5.7 C
New York

‘Far from harmless’: Patriarch Kirill backs Putin’s war, but at what cost? | Russia-Ukraine war News

Published:

A masked, uniformed, gun-toting soldier has the letter Z, a Kremlin-approved symbol of Russia’s invasion of Ukraine, on his shoulder.

Jesus Christ, frail and devoid of aggression, is portrayed right behind him.

Both are depicted on the billboard that reads “Christ triumphed over hell, and Russia will too”. This image is part of an outdoor art exhibition in central Moscow that urges Russian men to enlist.

Moscow Patriarch Kirill, head of the world’s largest Orthodox Christian Church whose clout transcends Russia’s borders to believers in former Soviet republics and diasporas, has defended the Kremlin’s “right” to start the war.

Russia has “the right to stand on the side of light, on the side of God’s truth”, he said days after the invasion began in February 2022.

The white-bearded 78-year-old known for his eloquence and business acumen promised eternal salvation to Russian servicemen fighting in Ukraine against “corrupting” Western values.

“[The West’s] goal was to take us with bare hands, without any war, to fool us, to make us part of their world, to inoculate us with their values,” Kirill said last April.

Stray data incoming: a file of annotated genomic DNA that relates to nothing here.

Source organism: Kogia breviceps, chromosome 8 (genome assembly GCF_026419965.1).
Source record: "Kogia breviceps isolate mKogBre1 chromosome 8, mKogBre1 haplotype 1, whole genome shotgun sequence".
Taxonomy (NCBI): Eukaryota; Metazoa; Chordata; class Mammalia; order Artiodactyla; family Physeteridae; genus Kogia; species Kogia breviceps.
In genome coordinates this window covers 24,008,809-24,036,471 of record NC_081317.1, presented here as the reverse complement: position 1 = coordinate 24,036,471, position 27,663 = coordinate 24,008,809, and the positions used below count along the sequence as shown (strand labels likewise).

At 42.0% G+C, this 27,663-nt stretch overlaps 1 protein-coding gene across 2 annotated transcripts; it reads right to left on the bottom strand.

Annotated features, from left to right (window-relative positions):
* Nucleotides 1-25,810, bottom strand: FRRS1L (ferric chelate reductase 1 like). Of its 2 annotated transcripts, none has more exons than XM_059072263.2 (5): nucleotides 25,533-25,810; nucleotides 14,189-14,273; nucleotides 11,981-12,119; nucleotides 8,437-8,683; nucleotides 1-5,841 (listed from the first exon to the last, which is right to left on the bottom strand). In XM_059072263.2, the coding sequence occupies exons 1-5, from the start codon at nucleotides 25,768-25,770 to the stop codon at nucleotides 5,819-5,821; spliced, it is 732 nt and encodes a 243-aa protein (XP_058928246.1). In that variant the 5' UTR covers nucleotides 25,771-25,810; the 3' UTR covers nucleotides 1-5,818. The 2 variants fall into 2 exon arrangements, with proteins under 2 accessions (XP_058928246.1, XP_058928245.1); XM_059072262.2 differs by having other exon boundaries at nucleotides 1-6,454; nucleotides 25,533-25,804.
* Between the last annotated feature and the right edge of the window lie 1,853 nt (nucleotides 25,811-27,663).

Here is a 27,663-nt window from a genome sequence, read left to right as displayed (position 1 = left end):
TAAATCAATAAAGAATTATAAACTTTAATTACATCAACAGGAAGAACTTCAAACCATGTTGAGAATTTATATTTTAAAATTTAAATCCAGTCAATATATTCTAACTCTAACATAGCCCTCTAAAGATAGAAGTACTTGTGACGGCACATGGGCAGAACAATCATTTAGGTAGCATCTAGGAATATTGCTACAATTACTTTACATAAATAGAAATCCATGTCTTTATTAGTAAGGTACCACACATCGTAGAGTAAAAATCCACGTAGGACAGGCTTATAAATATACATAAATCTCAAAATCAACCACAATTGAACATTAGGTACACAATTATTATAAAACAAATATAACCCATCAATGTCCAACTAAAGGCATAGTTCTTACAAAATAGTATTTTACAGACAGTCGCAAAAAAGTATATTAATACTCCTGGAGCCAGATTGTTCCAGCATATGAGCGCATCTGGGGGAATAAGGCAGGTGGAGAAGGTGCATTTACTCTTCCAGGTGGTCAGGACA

Russian President Vladimir Putin (L) and Patriarch of Russia Kirill arrive to lay flowers at the monument of Minin and Pozharsky on the Red Square near the Kremlin, marking the National Unity Day in Moscow Russia November 4, 2017. REUTERS/Alexander Nemenov/Pool
Russian President Vladimir Putin (L) and Patriarch of Russia Kirill arrive to lay flowers at the monument of Minin and Pozharsky on the Red Square near the Kremlin, marking the National Unity Day in Moscow, Russia, November 4, 2017 [Alexander Nemenov/Pool via Reuters]

The Russian Orthodox Church (ROC), helmed by Kirill since 2009, has tens of thousands of parishes in Russia and elsewhere, from California to Kazakhstan to Ukraine’s Kyiv.

Ukraine was the ROC’s second-largest “canonical territory” with some 12,000 church communities – and remains paramount to one of the ideological pillars of Russian statehood.

A millennia ago, Orthodox priests from Constantinople baptised Prince Vladimir, whose state, Kyivan Rus, became the progenitor of Ukraine, Belarus and Russia.

Once dubbed “the Second Rome”, Constantinople fell to the Turks, and Russian czars proclaimed Moscow “the Third Rome”.

The political and canonical loss of Ukraine, the heartland of Kyivan Rus, nullifies the concept.

Today’s ROC is the largest of the world’s 16 Orthodox sees that claims 100 million Russians as its flock – although experts say the real figure is much lower.

It is also the world’s richest Orthodox Church that gets multimillion state subsidies, and donations from businessmen and believers, and runs hundreds of tax-exempt businesses such as publishing houses, hotels and jewellery stores.